Starring: Taron Egerton, Paul Walter Hauser, Ray Liotta, Greg Kinnear
Series Created By: Dennis Lehane
Plot Summary: After Jimmy Keene is sentenced to 10 years in a minimum-security prison without parole, he cuts a deal with the FBI to enter maximum-security prison for the criminally insane and befriend a suspected serial killer, Larry Hall (Paul Walter Hauser). Keene’s job is to elicit a confession from Hall in order to slam the door on Hall’s appeal and find the buried bodies of as many as eighteen women. But is Hall a serial killer? Or a serial confessor?
Outside of Ted Lasso, AppleTV+ has struggled to find content to capture the public imagination and embed itself firmly into the zeitgeist. Hell, I thought when I was reviewing The Shrink Next Door, “This is gonna be a much talked about limited series.” Seriously, a dark comedy-psychological thriller series with Will Ferrell and Paul Rudd seemed like a sure-fire recipe for buzz-worthy television. Then it was released to little fanfare, and it seemed to have little-to-no cultural impact despite being a very solid series. It currently has a very lukewarm 58% freshness rating on Rotten Tomatoes.
AppleTV+ is trying their hand at another psychological limited series with Black Bird, based on a real-life case. The show opens with a cheesy voice-over, which made me incredibly nervous about the rest of the series. Thankfully, despite this rocky start, Black Bird manages to be an unnerving journey into the heart of darkness. The major tension of the series is, did Larry Hall actually kill a number of women, or is he just someone craving attention? For the most part, I think this is a compelling thread that kept me invested throughout.
This push-and-pull of Larry’s innocence thankfully never wears too thin. This is thanks to the show presenting Jimmy with other things to contend with such as daily brutal violence from inmates and a corrupt prison guard. While yes, some of these side-plots do tend sideline the main narrative, I couldn’t help but be invested nonetheless. The writing is by no means perfect and if were being totally real, Black Bird has its share of clunky dialogue, tonally awkward moments, as well as falling back on some true-crime cliches. While I mentioned the show is engaging enough, I will admit that the pacing is something that could have used some fine tuning. Bluntly put, Black Bird didn’t need to be six episodes long.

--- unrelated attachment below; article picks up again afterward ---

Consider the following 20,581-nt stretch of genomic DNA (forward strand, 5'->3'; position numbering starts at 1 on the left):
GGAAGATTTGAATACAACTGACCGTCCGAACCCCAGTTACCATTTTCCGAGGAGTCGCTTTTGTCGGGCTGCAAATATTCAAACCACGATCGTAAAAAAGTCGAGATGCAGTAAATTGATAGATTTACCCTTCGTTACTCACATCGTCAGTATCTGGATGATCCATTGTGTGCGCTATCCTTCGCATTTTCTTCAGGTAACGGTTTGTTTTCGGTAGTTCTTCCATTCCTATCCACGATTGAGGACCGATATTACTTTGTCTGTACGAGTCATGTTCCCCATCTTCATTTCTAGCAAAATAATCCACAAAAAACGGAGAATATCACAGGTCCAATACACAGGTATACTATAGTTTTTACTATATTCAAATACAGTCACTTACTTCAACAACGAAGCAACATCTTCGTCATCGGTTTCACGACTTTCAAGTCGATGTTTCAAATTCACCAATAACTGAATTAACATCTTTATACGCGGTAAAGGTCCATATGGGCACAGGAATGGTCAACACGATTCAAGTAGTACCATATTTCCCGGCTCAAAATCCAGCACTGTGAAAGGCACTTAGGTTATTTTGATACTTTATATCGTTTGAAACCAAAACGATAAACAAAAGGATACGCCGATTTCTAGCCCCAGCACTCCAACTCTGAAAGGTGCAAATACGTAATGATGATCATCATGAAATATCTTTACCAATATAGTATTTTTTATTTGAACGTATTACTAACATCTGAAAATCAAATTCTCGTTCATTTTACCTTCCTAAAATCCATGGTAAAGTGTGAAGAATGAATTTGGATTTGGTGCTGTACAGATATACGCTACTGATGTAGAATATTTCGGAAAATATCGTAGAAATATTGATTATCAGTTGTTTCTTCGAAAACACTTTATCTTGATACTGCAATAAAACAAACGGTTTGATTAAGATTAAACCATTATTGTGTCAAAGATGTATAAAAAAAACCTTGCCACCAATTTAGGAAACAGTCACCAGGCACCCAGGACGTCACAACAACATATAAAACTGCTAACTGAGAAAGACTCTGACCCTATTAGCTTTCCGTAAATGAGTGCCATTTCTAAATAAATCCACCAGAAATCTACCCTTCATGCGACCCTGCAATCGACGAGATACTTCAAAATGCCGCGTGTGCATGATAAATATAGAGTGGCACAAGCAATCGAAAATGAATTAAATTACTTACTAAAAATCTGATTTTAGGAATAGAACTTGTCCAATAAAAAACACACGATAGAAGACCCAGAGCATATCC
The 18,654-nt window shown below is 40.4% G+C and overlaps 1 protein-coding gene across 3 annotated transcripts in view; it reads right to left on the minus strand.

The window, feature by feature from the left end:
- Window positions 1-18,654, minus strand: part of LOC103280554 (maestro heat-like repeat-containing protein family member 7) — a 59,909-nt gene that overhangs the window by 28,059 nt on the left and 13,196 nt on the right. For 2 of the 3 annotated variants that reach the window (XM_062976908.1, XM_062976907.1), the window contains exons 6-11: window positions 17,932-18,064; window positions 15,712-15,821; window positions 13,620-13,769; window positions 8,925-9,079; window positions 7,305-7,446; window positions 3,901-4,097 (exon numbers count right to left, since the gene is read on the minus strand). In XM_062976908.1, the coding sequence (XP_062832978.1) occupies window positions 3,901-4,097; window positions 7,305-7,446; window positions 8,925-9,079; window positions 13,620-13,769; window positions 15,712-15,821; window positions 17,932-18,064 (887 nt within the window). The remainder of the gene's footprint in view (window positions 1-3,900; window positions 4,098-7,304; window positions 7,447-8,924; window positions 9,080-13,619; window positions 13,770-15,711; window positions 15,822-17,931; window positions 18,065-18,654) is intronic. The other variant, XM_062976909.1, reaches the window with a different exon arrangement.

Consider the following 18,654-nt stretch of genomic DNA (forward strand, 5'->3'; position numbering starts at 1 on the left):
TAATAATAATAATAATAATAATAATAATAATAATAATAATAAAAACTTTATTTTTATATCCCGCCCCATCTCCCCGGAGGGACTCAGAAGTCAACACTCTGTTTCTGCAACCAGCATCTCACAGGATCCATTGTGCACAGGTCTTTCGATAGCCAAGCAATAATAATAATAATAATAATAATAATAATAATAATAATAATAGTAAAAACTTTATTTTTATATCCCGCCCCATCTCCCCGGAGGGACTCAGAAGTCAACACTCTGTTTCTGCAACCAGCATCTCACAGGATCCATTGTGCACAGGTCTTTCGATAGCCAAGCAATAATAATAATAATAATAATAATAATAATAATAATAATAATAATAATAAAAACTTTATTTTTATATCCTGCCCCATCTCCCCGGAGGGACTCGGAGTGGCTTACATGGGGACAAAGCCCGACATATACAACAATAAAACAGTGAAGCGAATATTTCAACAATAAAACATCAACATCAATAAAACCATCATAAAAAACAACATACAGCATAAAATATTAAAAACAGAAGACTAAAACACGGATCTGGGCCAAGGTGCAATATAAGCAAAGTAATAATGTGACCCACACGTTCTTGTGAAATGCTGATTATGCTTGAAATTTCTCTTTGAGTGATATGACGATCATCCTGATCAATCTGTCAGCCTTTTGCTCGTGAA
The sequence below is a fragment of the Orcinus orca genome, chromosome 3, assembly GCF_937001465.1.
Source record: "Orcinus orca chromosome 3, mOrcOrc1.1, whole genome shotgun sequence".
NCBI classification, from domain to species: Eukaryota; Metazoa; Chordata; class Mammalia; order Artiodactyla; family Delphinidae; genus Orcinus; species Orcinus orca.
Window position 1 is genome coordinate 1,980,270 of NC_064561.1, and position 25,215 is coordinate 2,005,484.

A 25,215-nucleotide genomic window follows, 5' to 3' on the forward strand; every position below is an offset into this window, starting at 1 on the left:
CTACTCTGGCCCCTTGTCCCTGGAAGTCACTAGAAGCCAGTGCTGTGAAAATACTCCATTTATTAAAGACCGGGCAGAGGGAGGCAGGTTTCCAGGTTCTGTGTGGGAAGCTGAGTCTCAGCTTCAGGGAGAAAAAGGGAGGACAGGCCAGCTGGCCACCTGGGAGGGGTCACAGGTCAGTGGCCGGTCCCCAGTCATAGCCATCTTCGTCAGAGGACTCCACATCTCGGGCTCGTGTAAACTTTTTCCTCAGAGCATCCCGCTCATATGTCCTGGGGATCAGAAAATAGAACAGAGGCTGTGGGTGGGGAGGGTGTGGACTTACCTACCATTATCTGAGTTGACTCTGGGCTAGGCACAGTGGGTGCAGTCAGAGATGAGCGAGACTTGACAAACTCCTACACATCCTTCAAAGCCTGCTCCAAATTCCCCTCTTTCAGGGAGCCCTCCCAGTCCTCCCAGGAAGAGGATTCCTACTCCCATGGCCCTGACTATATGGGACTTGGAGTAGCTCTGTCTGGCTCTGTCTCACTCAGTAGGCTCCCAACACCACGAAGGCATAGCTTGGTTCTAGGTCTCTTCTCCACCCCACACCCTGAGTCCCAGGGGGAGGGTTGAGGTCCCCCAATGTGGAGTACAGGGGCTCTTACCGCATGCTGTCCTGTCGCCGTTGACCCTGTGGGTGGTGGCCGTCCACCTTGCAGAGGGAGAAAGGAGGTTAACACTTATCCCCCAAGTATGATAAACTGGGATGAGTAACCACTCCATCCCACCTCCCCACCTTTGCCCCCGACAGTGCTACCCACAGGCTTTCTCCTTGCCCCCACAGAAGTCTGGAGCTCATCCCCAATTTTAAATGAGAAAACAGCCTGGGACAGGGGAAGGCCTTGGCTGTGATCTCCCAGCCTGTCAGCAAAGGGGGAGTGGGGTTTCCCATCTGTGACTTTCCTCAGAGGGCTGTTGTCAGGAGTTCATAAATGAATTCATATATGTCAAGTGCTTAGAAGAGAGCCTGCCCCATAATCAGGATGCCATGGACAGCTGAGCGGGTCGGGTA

The real secret sauce of this show is the cast. Before getting too far in, I feel it’s worth mentioning that there is a specter that haunts this entire show. Of course, this is because the legendary Ray Liotta died before it could be completed. Indeed, the actor did not look good in the series, and I wonder if his illness was written in. It adds an extra layer of sadness to the series which will no doubt be felt by many. Taron Egerton plays our main hero, Jimmy, who is tasked with acting as a sort of POV character. He also has to carry the bulk of the emotional weight, not to mention act as its anchor. Egerton does a fine job at bringing a complexity to the role, and really does get to show off a wide range of skills. I can see a nice arc from cocky criminal to someone with more emotional growth as a result of all the crazy things thrown his way.
But make no mistake, this is truly Paul Walter Hauser’s show. Black Bird is certainly an actor’s dream project, and the role of Larry Hall is a meaty one. Hauser fully commits to the role with a high falsetto voice and creepy demeanor. Hauser is talented enough to know the line between a wonderfully nuanced character study without ever going fully ham. If he doesn’t get at least an Emmy nomination, I would be shocked. Egerton and Hauser also play well off of one another, and the two seem to have an odd chemistry that works.
For me, Black Bird isn’t the greatest true-crime limited series. In fact, I would say outside of its performance by Hauser, this tends to be a pretty solid but predictable series. I truly feel it could have been shorter by at least an episode. This is a chilling bird that fails to fully take flight despite some strong acting.
Black Bird is available to stream in full on AppleTV+.
Black Bird manages to be an unnerving journey into the heart of darkness
Big film nerd and TCM Obsessed. Author of The Ultimate Guide to Strange Cinema from Schiffer Publishing. Resume includes: AMC’s The Bite, Scream Magazine etc. Love all kinds of movies and television and have interviewed a wide range of actors, writers, producers and directors. I currently am a regular co-host on the podcast The Humanoids from the Deep Dive and have a second book in the works from Bear Manor.